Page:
Bricks about sums this country up . a solid wall against democracy .

  2. tapestry says:

    See ‘voices from the gas fields’ – new video out on youtube. 40 million Britons will be living less than a mile from a gas well.

  3. Jane Davies says:

    The man is a buffoon and anything he say’s has little credibility. He set out to give himself the image of dotty eccentric on shows like “Have I Got News for You” with his contrived untidy hair and was very successful in that regard because as far as I’m concerned whatever he has to say now is irrelevant.

  4. David says:

    Yet again a brick from the so called Eurosceptic party, I mean camscons. There is a glimmer at end of long negotiation tunnel, now the lds are out of the way. Oh and welcome back Nigel, we missed you.

  5. catalanbrian says:

    Thank goodness UKIP is now a busted flush as is evidenced by the election results, so there is no chance of any of UKIP’s madness affecting the rest of us.

    • Ex-expat Colin says:

      Wrong again…so freaking wrong!

    • Brin Jenkins says:

      No one here on a UKIP blog is the slightest bit interested in lefty opinion Brian. You know like everyone that the electoral system is totally skewed, and seemingly corrupt as well.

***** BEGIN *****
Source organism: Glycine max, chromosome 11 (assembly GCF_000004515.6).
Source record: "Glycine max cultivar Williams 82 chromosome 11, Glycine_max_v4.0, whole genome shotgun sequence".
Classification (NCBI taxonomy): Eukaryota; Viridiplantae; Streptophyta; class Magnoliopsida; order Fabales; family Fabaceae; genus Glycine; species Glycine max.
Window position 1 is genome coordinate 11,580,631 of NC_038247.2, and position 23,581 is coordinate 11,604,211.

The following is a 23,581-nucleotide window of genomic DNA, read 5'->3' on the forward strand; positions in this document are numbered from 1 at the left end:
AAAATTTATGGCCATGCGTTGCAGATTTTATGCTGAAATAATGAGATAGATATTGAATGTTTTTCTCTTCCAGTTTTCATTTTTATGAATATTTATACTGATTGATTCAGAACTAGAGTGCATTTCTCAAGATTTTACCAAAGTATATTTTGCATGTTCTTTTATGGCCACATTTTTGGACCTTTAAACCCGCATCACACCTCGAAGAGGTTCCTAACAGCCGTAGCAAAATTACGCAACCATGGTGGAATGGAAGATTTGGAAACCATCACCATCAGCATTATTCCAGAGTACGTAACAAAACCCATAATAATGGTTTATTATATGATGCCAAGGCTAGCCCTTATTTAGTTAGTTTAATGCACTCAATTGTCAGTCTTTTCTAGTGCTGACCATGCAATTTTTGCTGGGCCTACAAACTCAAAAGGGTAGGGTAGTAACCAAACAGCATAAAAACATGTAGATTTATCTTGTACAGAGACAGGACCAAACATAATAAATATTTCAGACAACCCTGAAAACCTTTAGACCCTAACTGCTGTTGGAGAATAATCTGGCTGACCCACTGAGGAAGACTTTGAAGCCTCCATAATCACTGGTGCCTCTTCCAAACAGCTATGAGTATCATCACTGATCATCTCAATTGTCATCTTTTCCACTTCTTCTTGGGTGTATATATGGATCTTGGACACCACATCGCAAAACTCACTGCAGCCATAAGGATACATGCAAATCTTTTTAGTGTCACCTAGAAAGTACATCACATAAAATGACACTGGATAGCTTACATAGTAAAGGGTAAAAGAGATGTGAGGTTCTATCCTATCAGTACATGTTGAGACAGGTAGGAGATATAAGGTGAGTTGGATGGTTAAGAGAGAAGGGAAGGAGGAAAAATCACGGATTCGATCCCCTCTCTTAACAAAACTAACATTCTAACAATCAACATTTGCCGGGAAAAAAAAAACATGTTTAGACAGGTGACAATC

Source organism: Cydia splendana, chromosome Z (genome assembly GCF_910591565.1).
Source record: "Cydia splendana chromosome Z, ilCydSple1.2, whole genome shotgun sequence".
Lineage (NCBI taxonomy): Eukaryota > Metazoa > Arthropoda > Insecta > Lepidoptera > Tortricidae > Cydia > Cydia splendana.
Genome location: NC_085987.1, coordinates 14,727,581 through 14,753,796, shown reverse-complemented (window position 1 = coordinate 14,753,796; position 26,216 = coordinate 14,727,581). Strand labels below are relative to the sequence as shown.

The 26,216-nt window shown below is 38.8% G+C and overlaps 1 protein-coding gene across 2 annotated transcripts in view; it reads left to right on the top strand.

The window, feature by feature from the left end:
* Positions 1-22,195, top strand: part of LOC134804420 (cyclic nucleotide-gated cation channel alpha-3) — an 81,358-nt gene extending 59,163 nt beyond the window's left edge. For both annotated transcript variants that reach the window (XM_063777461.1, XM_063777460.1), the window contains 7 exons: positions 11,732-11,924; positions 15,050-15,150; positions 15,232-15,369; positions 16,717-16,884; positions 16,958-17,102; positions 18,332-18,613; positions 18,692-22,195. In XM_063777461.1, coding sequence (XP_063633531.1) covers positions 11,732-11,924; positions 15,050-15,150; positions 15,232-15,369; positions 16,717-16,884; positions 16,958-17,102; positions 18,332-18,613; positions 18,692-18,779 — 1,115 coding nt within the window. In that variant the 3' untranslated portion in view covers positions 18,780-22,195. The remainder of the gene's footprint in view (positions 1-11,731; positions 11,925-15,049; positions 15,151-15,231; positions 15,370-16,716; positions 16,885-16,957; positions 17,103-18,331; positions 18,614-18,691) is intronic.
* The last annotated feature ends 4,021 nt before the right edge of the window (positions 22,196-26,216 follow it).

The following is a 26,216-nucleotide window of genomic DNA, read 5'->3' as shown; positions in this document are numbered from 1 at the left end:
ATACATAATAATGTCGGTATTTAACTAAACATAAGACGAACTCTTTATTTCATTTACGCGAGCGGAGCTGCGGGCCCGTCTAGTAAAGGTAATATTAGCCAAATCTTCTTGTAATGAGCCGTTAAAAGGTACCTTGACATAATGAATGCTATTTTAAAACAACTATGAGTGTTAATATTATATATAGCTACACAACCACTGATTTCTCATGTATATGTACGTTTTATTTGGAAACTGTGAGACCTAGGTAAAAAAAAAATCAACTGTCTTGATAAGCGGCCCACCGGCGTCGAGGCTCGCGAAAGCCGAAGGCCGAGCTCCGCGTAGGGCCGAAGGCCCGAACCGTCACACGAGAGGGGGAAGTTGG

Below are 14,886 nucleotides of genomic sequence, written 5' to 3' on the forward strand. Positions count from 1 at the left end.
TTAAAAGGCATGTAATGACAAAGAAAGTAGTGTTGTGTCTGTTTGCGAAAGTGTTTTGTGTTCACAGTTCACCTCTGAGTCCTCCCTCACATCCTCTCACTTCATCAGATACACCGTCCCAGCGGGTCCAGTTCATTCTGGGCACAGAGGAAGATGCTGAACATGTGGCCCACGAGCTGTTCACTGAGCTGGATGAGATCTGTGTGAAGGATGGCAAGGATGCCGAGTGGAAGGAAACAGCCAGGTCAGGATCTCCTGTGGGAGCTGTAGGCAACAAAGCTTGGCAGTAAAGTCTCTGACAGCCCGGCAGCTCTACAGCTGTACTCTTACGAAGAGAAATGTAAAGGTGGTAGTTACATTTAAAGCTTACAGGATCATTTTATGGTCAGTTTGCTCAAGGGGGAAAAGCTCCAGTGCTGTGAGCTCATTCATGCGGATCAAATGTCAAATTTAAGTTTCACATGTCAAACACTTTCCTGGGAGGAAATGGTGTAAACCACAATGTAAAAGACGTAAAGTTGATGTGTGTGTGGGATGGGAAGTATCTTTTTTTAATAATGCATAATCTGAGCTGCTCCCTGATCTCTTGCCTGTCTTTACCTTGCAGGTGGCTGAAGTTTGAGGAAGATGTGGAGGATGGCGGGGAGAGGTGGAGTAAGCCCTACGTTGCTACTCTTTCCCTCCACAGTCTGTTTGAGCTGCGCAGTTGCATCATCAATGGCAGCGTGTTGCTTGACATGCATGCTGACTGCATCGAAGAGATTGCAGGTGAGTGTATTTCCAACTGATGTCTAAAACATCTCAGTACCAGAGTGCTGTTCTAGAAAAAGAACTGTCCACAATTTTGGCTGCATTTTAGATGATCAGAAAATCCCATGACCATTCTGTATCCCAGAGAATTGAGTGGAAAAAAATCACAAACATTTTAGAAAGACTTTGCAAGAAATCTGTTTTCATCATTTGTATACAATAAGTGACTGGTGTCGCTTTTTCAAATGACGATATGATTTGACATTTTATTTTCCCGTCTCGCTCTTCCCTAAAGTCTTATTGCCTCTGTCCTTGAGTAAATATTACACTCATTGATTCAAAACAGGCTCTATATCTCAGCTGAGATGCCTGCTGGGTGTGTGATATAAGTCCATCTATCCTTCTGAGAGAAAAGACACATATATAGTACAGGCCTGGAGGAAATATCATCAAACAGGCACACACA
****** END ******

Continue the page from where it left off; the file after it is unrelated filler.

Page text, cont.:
Would reforming our Electoral System stop the unfair advantage to the Conservatives have benefited your ideals? That would be worth discussion, unless a representation of the publics view continues as a low priority. Nigel may not be perfect, however he is by miles a more popular personality than any other politician presently in the UK.

      The current method of vote counting follows a catastrophic curve, once a critical point is reached it flicks. Like the electric light switch, you can only change your mind until the flick takes place. Positive feedback is always unstable like this, in a skidding car, negative input at the steering wheel corrects, positive input loses control and the car crashes.

      • Jane Davies says:

        I think Brian is a closet supporter! What other reason would there be to follow a blog of a political party that one hates. It would be like me following what other parties blogs, if there are any, are saying, I can’t think of anything more time wasting and boring. I would rather watch paint dry.

  6. Ex-expat Colin says:

    So really what you do is seriously attempt to ruin a country (Russia) and then have a few visits for a pint or three. Forget the advancing ruin of us of course.

    All the wee hairies into Westminster with the awkward leader on stage. Truly weird and I think these new people may learn some very sharp lessons v. soon. I do hope so!

    There are so many important issues to be reversed and in some instances shut down. Hope the BBC almost becomes the latter.

    Now that we have seen what a partially split UK has become and the impact on representation thanks to Blair and his following. How long will it be before the near 4 million in UK get represented over the much lesser amount of SNP and Greens?

    A few people seriously need to meet a brick…but don’t worry about the last lunatic he’s nae bothered….and whose villa got loaned I wonder? KW’s by chance?

  7. Mika says:

    What breaks my heart is the way that all the people who want to leave the European Super State are so divided. They are not even talking! I honestly think the word “Hate” is relevant here on some of the blogs.